Proposed exhibition panels for the President’s House memorial have been placed on display for public comment at the Independence Visitor Center, Sixth and Market Streets.
The panels will be on view at the north end of the building, behind the cafe seating area, until May 3, according to Rosalyn McPherson, manager of the project on behalf of the city and Independence National Historical Park.
“This version is the latest version, and it has input from everybody,” McPherson said Friday. “There’s going to continue to be a lot of passionate debate and arguing over the historical facts. But we’re still able to get our hands around it.”
McPherson said she would schedule a public meeting before May 10 to discuss the plans.
The panels represent the historical content designed to tell the story of the house where George Washington and John Adams lived during their presidencies in the 1790s, and where Washington held at least nine African slaves.
Construction on the site, just north of the Liberty Bell Center, has been proceeding since fall. Work on the interpretive plan, however, has moved fitfully and slowly. Because of disagreements among members of the oversight committee monitoring the project, officials decided to postpone opening of the memorial from July Fourth to this autumn.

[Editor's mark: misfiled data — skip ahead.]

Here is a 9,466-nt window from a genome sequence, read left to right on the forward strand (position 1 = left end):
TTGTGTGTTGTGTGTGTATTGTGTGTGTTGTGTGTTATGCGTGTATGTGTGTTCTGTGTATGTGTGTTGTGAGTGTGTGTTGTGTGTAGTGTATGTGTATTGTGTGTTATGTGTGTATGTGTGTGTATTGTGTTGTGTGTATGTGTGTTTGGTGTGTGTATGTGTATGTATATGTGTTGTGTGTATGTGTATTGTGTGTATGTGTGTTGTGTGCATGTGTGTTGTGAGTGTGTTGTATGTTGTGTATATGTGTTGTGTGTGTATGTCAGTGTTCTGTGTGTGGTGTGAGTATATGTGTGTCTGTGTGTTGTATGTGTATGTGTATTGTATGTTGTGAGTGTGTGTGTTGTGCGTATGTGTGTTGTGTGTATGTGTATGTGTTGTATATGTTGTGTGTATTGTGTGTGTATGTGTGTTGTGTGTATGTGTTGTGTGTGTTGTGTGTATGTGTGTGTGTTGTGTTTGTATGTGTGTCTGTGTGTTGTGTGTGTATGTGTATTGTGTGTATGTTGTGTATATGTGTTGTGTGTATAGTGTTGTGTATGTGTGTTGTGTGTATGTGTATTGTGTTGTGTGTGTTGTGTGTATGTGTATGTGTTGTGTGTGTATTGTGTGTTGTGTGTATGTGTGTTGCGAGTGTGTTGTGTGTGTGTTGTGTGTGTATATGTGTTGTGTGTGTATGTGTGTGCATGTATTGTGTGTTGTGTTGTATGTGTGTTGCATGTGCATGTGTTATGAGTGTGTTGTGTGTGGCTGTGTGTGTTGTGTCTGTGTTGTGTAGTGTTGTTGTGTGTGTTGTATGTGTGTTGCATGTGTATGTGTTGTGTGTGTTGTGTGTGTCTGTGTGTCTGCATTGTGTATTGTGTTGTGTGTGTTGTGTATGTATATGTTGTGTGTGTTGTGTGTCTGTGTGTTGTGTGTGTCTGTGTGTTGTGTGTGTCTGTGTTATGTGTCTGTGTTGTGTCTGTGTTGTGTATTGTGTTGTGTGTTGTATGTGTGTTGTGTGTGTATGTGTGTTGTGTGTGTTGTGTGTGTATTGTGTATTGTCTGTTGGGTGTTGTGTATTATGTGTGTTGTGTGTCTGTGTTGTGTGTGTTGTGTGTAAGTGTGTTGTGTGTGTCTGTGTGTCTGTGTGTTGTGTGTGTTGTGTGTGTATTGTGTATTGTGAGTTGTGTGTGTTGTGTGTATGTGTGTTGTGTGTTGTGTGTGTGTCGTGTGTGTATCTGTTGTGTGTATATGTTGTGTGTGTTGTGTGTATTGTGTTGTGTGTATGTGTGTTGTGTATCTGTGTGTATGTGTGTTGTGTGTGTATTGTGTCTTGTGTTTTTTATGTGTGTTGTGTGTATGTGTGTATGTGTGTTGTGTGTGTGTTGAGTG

McPherson said that the project was on track and that she hoped the oversight committee would be able to approve a final interpretive plan at its meeting on May 10.
The proposed interpretive panels now on display, designed by the Kansas City, Mo., firm Eisterhold Associates Inc., represent a significant shift in presenting the story of the house and its occupants.
An earlier effort led by the New York-based American History Workshop was subjected to withering criticism by members of the committee. Some thought the workshop’s presentation placed too much emphasis on well-known figures such as Washington, while others thought there was too much discussion of slavery and the slaves held by the nation’s first president. Many from both camps felt the presentation lacked imagination.
The Eisterhold effort provides information on George and Martha Washington, the new political system growing up around them, and the economic system that had slavery and the slave trade coursing through virtually every major artery.
All nine of Washington’s enslaved workers are identified in panel text.
Not on public view are the scripts for the video presentations that will form the dramatic heart of the memorial. McPherson said she hoped to have them available soon.
The proposed exhibit panels can be viewed on the Web site of the Independence Hall Association, an independent organization, at http://www.ushistory.org/presidentshouse/index.htm.